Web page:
Concurrently with the release of Beautiful Trauma on October 13, 2017, Pink partnered with Apple Music and released On The Record: P!nk - Beautiful Trauma, a short documentary that includes scenes from the album's recording sessions.[52][58] The following day, Pink appeared on Saturday Night Live and performed "What About Us", as well as "Beautiful Trauma" for the first time.[59] Two days later, the singer was interviewed on Good Morning America and also performed the two tracks.[60] On October 22, 2017, Pink performed during CBS Radio's We Can Survive benefit concert at the Hollywood Bowl for breast cancer awareness. Her setlist included "Barbies", "What About Us", and "Beautiful Trauma" from the album.[61][62] On November 1, 2017, Pink appeared on Jimmy Kimmel Live! and sang "What About Us".[63] She performed "Barbies" at the 51st Annual Country Music Association Awards on November 8 of that year, accompanied by a string quartet and two backing vocalists.[64] Chris Parton of Rolling Stone called the performance "stunning and thoughtful".[65] On November 15, 2017, Pink appeared on The Late Late Show with James Corden in the Carpool Karaoke segment, singing her previous singles as well as "What About Us" and "Beautiful Trauma".[66]

At the 2017 American Music Awards, Pink performed the title track while hanging by a high wire in the air and walking on the side of the JW Marriott Hotel, Los Angeles.[67] The singer collaborated with the aerial dance group Bandaloop for a heavily choreographed performance, which included backward flips, "stunning extensions", and other acrobatic moves.[68] The performance was met with positive reviews from critics.[69][70] Billboard listed it as the best performance of the night, with the staff adding that "what makes Pink such a special performance is that no matter the setting, it's still about the vocals first".[71] In the United Kingdom, Pink promoted the album by performing "What About Us" on The Graham Norton Show on December 1, 2017.[72][73] She also performed the song live on the finale of the 14th series of The X Factor UK two days later, along with "Beautiful Trauma".[74] On December 5, 2017, Pink traveled to France and performed a concert at the Élysée Montmartre in Paris as part of the NRJ Music Tour. Her setlist included "What About Us" and "Beautiful Trauma".[75] The singer later appeared on French television show Quotidien, where she was interviewed and performed "What About Us".[76] On December 10, 2017, Pink performed the song again on The Voice of Germany.[77] In 2018, she attended the 60th Annual Grammy Awards and performed "Wild Hearts Can't Be Broken", accompanied on stage by an ASL interpreter.[78] Writing for People, Stephanie Petit called the performance "emotional",[79] while Katie Atkinson of Billboard felt that Pink "nailed the impossibly high notes at the song's emotional climax".[80] Following the performance, she released a music video for the song. Shot in black-and-white and directed by Sasha Samsonova, the accompanying music video sees Pink singing while sitting alone in a barren room, wearing a white tank top and distressed jeans.[81][82] Taylor Seely of USA Today called the visual "stunning", while Desiree Murphy of Entertainment Tonight opined that "it's one of her most powerful music videos yet".[83][84]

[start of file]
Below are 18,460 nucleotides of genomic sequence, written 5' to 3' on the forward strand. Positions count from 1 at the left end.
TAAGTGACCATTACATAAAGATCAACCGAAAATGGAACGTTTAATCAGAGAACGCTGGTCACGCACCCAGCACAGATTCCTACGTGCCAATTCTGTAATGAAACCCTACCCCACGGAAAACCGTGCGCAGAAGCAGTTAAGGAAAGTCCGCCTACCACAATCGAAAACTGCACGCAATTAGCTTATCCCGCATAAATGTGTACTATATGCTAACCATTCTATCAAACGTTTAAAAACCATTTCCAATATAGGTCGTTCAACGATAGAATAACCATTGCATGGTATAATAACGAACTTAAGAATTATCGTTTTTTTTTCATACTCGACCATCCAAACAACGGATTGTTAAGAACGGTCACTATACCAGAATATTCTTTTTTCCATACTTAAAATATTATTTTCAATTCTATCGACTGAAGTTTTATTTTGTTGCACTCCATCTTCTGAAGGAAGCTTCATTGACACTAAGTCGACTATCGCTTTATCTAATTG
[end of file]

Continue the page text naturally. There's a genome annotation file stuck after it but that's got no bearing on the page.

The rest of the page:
Singles[edit]

"What About Us" was released as the lead single from Beautiful Trauma on August 10, 2017.[85] It received positive reviews from music critics, who praised the lyrical content and production, as well as Pink's vocals.[86] The song was a commercial success, topping the national charts of eight countries and peaking within the top 10 in 12 others.[87] In the US, "What About Us" peaked at number 13 on the Billboard Hot 100, topped the Adult Contemporary and Adult Pop Songs charts, and was certified platinum by the Recording Industry Association of America (RIAA), signifying sales of 1,000,000 certified units.[87][88] An accompanying music video, directed by Georgia Hudson, and choreographed by Nick Florez and RJ Durell, known collectively as the GoldenBoyz, was released on August 16, 2017. The video's main theme was a lost generation of abandoned and unheard people uniting through the power of dance, symbolizing love.[89][90]